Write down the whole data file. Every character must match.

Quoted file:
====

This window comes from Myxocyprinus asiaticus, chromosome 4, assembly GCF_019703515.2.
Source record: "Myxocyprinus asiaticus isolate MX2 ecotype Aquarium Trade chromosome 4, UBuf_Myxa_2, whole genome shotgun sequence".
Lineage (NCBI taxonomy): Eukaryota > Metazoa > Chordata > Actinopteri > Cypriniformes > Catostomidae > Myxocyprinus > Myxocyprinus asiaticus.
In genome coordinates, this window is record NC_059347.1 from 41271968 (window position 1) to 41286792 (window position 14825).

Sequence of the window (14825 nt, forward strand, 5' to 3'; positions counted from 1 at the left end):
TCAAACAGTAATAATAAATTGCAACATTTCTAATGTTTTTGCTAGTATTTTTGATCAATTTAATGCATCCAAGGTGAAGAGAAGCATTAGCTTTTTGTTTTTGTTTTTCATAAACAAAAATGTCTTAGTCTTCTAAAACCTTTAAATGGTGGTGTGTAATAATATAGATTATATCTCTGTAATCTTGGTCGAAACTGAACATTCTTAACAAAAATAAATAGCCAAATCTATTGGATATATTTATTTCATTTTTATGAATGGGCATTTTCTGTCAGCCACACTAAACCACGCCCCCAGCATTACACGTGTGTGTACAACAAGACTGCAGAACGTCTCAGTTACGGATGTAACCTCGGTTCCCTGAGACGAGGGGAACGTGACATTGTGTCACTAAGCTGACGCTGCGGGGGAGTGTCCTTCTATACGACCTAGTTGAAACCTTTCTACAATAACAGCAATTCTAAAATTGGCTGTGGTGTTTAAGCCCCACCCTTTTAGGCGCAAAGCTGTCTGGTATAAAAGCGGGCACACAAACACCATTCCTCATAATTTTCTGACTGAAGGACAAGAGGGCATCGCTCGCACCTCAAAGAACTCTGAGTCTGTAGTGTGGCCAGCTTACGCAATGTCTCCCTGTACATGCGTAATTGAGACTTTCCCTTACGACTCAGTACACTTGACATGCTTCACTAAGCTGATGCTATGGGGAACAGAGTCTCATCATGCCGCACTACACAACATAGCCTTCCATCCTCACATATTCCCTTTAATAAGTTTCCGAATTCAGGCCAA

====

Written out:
This window comes from Myxocyprinus asiaticus, chromosome 4, assembly GCF_019703515.2.
Source record: "Myxocyprinus asiaticus isolate MX2 ecotype Aquarium Trade chromosome 4, UBuf_Myxa_2, whole genome shotgun sequence".
Lineage (NCBI taxonomy): Eukaryota > Metazoa > Chordata > Actinopteri > Cypriniformes > Catostomidae > Myxocyprinus > Myxocyprinus asiaticus.
In genome coordinates, this window is record NC_059347.1 from 41271968 (window position 1) to 41286792 (window position 14825).

Sequence of the window (14825 nt, forward strand, 5' to 3'; positions counted from 1 at the left end):
TCAAACAGTAATAATAAATTGCAACATTTCTAATGTTTTTGCTAGTATTTTTGATCAATTTAATGCATCCAAGGTGAAGAGAAGCATTAGCTTTTTGTTTTTGTTTTTCATAAACAAAAATGTCTTAGTCTTCTAAAACCTTTAAATGGTGGTGTGTAATAATATAGATTATATCTCTGTAATCTTGGTCGAAACTGAACATTCTTAACAAAAATAAATAGCCAAATCTATTGGATATATTTATTTCATTTTTATGAATGGGCATTTTCTGTCAGCCACACTAAACCACGCCCCCAGCATTACACGTGTGTGTACAACAAGACTGCAGAACGTCTCAGTTACGGATGTAACCTCGGTTCCCTGAGACGAGGGGAACGTGACATTGTGTCACTAAGCTGACGCTGCGGGGGAGTGTCCTTCTATACGACCTAGTTGAAACCTTTCTACAATAACAGCAATTCTAAAATTGGCTGTGGTGTTTAAGCCCCACCCTTTTAGGCGCAAAGCTGTCTGGTATAAAAGCGGGCACACAAACACCATTCCTCATAATTTTCTGACTGAAGGACAAGAGGGCATCGCTCGCACCTCAAAGAACTCTGAGTCTGTAGTGTGGCCAGCTTACGCAATGTCTCCCTGTACATGCGTAATTGAGACTTTCCCTTACGACTCAGTACACTTGACATGCTTCACTAAGCTGATGCTATGGGGAACAGAGTCTCATCATGCCGCACTACACAACATAGCCTTCCATCCTCACATATTCCCTTTAATAAGTTTCCGAATTCAGGCCAA